> I am not convinced that copyright claims based [on] a derivative theory can survive absent 'substantial similarity' type allegations," he said.

        The judge also seems to be saying that they would have to prove that the various systems output images that a reasonable person would think of as a copy by being substantially similar. I don't think people can claim copyright over original images "in the style of" some other artist, notwithstanding the legal issues with passing off of course.

        1. Falmari Silver badge

          Re: copy and distribute

          I was writing neural networks to identify crops from satellite images in the 90s. Now while I don't know how the human brain learns, I would argue those networks were learning and so are the LLMs of today.

          I would say that LLM are learning and that in itself is not copyright infringement and their output when it comes to copyright infringement should be judged no differently to the output of a human.

          The copyright infringement is how the training data is obtained. In my opinion copying copyrighted work to train your AI and claiming it's ok because it's public, is no different than a school or University etc copying textbooks from a public library to teach their students and claiming its ok the books are public.

          1. cornetman Silver badge

            Re: copy and distribute

            > In my opinion copying copyrighted work to train your AI and claiming it's ok because it's public, is no different than a school or University etc copying textbooks from a public library to teach their students and claiming its ok the books are public.

            Your analogy has a redundant step. The school or university would be fine having their students go to the library and no copying is necessary. A better analogy would be for the lecturer to go to the library, read the book, then teach what he/she learned to students. Which is perfectly legal.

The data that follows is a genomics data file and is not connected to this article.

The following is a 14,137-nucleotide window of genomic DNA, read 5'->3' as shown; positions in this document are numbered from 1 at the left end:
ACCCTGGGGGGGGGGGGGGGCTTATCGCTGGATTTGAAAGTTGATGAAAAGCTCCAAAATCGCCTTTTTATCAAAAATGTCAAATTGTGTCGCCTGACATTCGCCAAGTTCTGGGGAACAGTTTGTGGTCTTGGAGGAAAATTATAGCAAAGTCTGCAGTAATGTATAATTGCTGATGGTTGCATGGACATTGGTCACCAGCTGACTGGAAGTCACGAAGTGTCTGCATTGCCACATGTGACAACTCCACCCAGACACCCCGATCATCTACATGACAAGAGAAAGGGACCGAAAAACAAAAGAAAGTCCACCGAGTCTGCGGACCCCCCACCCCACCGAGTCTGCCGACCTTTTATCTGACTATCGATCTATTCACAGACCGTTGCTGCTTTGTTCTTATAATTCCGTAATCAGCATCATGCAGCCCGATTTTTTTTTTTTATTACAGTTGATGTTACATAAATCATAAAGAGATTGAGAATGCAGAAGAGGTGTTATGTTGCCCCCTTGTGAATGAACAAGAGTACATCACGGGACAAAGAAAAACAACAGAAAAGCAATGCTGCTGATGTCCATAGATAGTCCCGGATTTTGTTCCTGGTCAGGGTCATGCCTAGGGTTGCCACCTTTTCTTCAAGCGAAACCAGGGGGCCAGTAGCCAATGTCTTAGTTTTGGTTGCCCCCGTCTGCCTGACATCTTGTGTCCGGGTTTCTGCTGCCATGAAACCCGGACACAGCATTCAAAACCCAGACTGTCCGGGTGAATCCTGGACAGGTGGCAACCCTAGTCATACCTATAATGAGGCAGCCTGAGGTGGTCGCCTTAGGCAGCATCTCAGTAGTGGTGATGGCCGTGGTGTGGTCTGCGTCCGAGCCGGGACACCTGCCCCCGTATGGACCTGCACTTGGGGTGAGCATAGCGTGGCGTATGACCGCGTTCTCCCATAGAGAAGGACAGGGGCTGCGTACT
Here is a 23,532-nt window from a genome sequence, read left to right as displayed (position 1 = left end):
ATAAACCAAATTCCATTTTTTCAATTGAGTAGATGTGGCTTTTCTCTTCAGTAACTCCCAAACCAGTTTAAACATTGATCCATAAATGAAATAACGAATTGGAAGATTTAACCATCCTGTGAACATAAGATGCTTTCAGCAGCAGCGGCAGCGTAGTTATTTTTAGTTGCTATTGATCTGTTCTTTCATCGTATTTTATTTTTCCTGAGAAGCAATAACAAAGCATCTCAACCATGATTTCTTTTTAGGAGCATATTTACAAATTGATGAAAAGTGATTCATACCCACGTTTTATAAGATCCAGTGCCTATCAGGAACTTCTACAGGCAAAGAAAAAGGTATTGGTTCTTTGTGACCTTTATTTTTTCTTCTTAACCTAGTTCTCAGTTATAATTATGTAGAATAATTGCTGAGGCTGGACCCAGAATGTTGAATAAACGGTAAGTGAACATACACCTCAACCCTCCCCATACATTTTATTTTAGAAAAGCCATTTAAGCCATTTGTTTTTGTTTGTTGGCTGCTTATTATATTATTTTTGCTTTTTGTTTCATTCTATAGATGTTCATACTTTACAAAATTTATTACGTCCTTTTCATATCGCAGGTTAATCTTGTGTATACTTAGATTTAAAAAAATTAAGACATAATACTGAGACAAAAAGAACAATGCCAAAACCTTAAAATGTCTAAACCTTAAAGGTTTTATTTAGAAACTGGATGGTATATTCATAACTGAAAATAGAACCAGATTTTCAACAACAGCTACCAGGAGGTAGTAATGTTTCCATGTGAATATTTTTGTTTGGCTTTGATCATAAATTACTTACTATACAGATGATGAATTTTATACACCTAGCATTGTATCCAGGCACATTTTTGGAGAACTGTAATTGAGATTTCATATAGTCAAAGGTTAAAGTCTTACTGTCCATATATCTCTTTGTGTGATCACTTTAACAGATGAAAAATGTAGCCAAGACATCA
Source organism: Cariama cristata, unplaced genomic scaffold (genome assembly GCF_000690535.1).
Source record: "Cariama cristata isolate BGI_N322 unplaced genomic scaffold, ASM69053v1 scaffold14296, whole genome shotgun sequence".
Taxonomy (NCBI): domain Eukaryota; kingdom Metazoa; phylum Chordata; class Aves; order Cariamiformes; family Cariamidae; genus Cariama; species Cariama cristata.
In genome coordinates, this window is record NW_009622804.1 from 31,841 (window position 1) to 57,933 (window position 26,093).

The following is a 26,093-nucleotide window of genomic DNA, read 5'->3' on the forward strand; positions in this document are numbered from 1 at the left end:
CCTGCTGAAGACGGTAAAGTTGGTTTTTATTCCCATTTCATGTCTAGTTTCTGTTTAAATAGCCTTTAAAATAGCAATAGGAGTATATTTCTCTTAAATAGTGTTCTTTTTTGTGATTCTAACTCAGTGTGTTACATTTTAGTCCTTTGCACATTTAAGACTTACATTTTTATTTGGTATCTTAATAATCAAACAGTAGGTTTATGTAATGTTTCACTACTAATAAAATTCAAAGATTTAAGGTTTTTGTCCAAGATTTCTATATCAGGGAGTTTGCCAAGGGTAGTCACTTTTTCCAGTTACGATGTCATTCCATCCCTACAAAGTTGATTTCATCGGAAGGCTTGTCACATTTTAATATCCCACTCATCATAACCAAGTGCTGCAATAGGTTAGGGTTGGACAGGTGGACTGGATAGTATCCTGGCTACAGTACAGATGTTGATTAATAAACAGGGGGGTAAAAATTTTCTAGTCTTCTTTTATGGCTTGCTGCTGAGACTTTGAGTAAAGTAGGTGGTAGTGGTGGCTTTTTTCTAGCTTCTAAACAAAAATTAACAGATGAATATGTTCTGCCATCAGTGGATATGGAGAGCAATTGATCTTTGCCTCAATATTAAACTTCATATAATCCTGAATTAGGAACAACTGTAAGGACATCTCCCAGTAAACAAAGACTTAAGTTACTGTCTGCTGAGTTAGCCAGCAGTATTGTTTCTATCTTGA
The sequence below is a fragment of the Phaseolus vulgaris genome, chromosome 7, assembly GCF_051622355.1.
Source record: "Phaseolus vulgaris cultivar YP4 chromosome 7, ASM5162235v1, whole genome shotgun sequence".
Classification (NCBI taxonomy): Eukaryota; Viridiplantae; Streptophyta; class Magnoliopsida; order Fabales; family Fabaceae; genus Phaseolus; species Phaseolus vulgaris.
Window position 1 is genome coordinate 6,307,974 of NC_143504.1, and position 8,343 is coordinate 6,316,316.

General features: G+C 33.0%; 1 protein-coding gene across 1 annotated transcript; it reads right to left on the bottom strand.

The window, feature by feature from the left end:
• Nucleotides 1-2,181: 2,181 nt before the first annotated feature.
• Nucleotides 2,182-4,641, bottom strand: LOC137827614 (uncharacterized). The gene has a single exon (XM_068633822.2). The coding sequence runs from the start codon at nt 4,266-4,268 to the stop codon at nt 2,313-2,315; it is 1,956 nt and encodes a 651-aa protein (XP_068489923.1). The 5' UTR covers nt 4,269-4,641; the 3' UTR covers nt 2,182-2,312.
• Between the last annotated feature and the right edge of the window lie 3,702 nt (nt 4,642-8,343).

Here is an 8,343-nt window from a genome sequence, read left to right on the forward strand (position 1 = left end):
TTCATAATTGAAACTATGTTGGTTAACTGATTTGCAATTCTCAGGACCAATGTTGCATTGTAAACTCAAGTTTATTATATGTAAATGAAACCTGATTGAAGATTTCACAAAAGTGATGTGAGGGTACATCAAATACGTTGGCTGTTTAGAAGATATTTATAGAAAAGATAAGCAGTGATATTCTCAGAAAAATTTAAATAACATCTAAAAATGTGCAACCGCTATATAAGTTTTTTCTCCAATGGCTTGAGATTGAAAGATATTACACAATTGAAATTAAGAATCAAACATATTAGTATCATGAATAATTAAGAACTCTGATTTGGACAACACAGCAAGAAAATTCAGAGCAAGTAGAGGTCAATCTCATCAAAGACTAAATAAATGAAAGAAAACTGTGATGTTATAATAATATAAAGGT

Even better: an art teacher studying public artwork, then teaching students the techniques to enable them to produce their own art. It would be somewhat derivative of what had come before which we expect because no art comes from a vacuum.

            1. Falmari Silver badge

              Re: copy and distribute

              @ "Your analogy has a redundant step. The school or university would be fine having their students go to the library and no copying is necessary. A better analogy would be for the lecturer to go to the library, read the book, then teach what he/she learned to students. Which is perfectly legal."

              The step is not redundant unless the LLMs are going to the internet and accessing the copyrighted material. My analogy is the LLMs are the students the internet the library and the training data copied from the internet is the book copied from the library.

      2. Diogenes

        Re: copy and distribute

        How is that any different from a human copying a book in a public library giving the copy to a teacher who makes copies as teaching material for their students.

        Can't speak for any other jurisdiction, but copyright law in Oz allows teachers to copy a single chapter or 10% of a book (whichever is greater) for use in the classroom.

      3. Scotech

        Re: copy and distribute

        Iirc, LAION is just a database of image URLs with various metadata concerning each image, and doesn't hold any copyrighted data directly. The only (extremely tenuous) allegation I can see making any sense here would not be against LAION directly, but instead that Stability created an unauthorised copy of the image at the point where they requested and downloaded the image for processing by the model's training algorithm.

        The sticking point here though is that these requests are made over the public internet, and so you're opening a massive can of worms if you try to argue that receiving a copy of an image in response to a request, and temporarily retaining that copy only for strictly private use within the program that made the request, without further disseminating it in any way, is a breach of copyright. What's the difference between Stability doing that and, say, your own browser caching a Getty image from a news site?